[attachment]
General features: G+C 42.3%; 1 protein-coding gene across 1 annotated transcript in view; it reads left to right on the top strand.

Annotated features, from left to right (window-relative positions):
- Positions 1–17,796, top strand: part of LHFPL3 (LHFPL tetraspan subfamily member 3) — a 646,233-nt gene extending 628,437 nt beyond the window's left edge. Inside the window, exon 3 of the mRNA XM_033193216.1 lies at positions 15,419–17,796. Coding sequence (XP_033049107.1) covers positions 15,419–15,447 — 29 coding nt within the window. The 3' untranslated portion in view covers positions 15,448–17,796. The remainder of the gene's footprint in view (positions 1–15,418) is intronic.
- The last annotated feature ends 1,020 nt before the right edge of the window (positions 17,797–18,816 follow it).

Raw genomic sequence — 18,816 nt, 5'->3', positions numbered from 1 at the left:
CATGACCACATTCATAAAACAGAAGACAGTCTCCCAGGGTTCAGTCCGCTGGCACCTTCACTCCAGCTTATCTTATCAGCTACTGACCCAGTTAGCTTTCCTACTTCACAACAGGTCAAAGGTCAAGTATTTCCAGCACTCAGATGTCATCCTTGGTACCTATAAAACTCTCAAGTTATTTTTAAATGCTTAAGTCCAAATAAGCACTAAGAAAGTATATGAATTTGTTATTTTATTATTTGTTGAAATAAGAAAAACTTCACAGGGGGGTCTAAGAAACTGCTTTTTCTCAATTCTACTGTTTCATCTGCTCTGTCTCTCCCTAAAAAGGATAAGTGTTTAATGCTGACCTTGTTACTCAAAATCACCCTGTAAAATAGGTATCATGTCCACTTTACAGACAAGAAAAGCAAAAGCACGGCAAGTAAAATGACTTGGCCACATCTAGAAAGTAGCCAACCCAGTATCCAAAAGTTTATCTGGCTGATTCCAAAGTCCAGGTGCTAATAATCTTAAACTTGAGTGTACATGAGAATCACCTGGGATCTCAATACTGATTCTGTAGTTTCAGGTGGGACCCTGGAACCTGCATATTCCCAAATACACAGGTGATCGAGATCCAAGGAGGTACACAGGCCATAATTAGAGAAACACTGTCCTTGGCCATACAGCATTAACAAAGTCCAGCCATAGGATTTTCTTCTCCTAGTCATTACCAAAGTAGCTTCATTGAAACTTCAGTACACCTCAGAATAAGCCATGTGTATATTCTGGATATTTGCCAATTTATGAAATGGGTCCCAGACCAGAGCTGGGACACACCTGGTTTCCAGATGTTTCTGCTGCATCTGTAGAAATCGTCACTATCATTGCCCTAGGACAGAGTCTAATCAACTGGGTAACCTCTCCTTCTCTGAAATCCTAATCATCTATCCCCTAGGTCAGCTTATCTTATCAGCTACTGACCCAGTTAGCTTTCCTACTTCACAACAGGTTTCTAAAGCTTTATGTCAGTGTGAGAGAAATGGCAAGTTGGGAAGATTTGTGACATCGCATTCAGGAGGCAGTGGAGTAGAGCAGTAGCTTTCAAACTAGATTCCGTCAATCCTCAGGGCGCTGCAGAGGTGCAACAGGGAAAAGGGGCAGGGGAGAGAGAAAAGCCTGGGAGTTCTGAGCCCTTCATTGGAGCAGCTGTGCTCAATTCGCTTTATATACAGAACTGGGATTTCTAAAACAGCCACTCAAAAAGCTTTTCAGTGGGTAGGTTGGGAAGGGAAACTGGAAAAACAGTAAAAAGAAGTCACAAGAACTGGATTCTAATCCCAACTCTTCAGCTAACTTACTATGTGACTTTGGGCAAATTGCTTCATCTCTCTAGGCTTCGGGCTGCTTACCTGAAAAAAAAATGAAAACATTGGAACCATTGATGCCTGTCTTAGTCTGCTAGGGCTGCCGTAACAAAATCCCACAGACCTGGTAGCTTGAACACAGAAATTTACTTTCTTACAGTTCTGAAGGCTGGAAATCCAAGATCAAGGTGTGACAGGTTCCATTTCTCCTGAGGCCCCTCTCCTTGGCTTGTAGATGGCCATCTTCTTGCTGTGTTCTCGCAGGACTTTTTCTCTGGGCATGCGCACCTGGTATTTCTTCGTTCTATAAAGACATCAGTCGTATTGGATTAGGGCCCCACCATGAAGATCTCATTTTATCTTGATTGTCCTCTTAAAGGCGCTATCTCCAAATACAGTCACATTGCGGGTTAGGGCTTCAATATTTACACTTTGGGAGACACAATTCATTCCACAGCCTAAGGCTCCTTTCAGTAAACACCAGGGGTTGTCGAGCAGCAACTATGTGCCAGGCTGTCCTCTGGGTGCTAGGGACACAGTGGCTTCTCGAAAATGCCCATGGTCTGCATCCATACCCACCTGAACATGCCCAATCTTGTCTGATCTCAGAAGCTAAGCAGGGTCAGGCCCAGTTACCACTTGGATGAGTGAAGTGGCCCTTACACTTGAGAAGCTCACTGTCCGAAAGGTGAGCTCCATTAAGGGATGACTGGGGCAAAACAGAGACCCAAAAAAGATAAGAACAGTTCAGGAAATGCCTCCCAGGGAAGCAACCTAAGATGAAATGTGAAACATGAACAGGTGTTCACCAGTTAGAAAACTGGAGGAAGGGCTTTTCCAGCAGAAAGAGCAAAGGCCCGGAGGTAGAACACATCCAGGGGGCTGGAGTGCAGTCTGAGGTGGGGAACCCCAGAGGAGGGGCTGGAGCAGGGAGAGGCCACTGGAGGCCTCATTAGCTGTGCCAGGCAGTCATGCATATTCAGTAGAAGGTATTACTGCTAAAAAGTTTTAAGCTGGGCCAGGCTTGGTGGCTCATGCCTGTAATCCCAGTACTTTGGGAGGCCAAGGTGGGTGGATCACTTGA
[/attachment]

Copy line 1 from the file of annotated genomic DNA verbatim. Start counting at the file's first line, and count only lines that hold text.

General features: G+C 42.3%; 1 protein-coding gene across 1 annotated transcript in view; it reads left to right on the top strand.